When Annie Kuster was first elected to Congress in 2012, she pledged to bring a new approach to Washington, DC.
Annie’s number one priority is to look out for the best interests of Granite Staters, and she believes Members of Congress must reach across party lines to end the gridlock in Washington, DC.
In her short tenure in Congress, Annie has established a record of putting aside party politics to focus on the issues that matter most to Granite Staters. She’s worked with members of both parties to prioritize job creation and support New Hampshire veterans, women, students, and seniors.
Annie was born and raised in Concord, New Hampshire. Her parents were community leaders who taught her the importance of public service through example. Annie’s mother, Susan McLane, served in the New Hampshire State Senate and was a fierce advocate for equal rights and a true pioneer for women. Her father, Malcolm McLane, was a prominent attorney who served as Mayor of Concord, on the Executive Council, and ran for Governor as an Independent in 1972.
Annie received her undergraduate degree from Dartmouth College in 1978, and was a member of the third class of women to graduate. In 1984 she received her law degree from Georgetown University Law Center.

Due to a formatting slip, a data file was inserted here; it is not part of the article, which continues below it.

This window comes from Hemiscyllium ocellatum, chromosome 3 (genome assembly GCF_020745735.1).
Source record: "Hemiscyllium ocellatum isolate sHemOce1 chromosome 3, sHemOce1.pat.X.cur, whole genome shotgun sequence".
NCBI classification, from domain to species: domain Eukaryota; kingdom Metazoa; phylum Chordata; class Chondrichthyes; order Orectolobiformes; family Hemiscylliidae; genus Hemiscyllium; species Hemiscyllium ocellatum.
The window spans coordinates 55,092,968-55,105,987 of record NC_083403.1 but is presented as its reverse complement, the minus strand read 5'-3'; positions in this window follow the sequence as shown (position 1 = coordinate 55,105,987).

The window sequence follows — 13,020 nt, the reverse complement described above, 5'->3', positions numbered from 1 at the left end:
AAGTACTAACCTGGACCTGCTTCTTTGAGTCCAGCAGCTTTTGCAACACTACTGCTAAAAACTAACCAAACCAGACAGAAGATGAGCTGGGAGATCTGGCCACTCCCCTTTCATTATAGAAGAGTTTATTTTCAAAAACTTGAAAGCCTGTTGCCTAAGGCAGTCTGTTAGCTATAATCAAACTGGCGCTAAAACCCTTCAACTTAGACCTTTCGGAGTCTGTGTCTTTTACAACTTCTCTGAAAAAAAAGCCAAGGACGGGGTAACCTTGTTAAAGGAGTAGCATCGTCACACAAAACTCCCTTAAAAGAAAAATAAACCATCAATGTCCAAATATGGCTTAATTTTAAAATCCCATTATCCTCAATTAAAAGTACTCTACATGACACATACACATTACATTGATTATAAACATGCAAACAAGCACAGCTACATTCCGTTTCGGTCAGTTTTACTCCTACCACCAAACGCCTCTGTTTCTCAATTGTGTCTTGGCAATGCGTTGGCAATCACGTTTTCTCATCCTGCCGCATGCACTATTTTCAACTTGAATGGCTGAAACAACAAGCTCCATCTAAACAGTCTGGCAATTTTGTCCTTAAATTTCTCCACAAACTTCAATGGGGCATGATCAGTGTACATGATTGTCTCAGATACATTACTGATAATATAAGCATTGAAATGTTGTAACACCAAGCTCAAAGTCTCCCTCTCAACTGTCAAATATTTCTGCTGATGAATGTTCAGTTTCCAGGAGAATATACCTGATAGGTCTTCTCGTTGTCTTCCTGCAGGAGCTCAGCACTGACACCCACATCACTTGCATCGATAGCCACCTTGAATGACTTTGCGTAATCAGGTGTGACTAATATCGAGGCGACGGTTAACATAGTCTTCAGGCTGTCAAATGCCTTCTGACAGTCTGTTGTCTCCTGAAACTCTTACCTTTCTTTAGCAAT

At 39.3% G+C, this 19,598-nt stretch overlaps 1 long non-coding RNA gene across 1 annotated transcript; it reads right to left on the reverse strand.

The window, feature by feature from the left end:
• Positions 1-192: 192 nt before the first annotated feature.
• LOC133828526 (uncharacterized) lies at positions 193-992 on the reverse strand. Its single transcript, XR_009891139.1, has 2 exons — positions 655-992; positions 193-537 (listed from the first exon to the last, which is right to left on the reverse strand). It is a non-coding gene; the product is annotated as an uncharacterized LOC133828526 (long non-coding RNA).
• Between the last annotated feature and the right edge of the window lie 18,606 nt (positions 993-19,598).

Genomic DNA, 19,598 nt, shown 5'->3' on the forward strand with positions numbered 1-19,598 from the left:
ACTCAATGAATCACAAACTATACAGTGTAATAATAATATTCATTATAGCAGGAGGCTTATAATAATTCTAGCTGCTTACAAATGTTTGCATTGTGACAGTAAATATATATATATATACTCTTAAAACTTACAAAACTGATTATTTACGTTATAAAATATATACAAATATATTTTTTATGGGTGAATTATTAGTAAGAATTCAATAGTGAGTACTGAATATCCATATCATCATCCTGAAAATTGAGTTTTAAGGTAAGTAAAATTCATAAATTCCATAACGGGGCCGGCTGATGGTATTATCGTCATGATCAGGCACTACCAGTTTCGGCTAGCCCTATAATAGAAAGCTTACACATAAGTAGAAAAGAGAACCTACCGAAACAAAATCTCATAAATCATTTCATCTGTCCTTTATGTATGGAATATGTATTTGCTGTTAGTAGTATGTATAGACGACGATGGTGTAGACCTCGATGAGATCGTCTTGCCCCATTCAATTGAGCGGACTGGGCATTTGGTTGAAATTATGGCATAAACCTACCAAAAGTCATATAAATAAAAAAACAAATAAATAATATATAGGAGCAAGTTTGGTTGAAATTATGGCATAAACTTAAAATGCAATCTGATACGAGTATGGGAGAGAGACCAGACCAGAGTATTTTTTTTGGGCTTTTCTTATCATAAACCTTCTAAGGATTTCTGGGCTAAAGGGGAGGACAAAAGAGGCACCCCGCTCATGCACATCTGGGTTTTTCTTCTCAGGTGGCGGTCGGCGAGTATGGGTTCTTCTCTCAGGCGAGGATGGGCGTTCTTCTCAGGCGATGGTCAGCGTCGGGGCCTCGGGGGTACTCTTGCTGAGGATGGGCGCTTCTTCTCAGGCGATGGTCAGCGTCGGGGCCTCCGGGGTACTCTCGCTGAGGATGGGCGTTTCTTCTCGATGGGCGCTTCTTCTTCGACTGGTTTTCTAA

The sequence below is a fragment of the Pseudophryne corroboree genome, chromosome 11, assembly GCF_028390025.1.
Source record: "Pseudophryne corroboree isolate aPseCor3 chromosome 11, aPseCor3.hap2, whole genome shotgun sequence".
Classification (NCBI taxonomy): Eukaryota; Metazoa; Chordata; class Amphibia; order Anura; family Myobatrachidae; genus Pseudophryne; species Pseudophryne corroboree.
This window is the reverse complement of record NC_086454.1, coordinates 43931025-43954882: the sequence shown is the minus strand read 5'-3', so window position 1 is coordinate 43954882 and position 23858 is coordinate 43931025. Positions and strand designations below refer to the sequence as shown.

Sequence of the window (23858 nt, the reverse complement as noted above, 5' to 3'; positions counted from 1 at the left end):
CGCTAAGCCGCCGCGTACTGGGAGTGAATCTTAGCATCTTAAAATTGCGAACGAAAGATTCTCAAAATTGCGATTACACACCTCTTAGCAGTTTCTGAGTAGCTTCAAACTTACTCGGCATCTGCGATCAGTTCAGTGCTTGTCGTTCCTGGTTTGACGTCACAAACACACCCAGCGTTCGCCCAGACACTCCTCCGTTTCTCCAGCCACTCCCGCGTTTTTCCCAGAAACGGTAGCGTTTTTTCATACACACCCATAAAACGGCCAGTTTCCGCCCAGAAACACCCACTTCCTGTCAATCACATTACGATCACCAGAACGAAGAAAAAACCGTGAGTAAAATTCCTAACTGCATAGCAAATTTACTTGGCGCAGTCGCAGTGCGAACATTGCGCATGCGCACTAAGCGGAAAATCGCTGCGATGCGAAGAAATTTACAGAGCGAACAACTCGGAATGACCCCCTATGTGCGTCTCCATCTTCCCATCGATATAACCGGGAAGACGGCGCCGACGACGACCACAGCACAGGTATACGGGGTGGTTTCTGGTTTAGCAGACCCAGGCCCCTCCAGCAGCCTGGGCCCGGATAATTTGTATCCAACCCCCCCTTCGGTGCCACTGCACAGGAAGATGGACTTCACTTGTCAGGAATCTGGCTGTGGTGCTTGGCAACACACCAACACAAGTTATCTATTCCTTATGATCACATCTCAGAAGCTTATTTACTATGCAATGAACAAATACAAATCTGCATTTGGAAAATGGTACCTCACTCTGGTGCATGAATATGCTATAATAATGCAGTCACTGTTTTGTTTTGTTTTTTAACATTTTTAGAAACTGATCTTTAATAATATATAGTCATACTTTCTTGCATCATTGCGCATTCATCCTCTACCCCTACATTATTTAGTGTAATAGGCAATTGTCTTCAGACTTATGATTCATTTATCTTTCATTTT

A longtime activist, author, attorney and advocate, Annie focused her career before Congress on increasing access to affordable health care and higher education for families. She has served on the Board of Trustees of the New Hampshire Charitable Foundation, New Hampshire Public Radio, the Capitol Center for the Arts, and Child and Family Services of New Hampshire.
In the House of Representatives, Annie serves on the House Veterans’ Affairs Committee and worked with members of both parties to pass legislation that will help New Hampshire veterans transition successfully back to civilian life.
Annie also serves on the Small Business Committee, where she has focused on increasing access to capital for entrepreneurs, and the Agriculture Committee, where she has worked to support conservation, productive forests, and local organic farming.
Annie lives in Hopkinton with her husband Brad, an environmental attorney, where they raised their two sons Zach and Travis.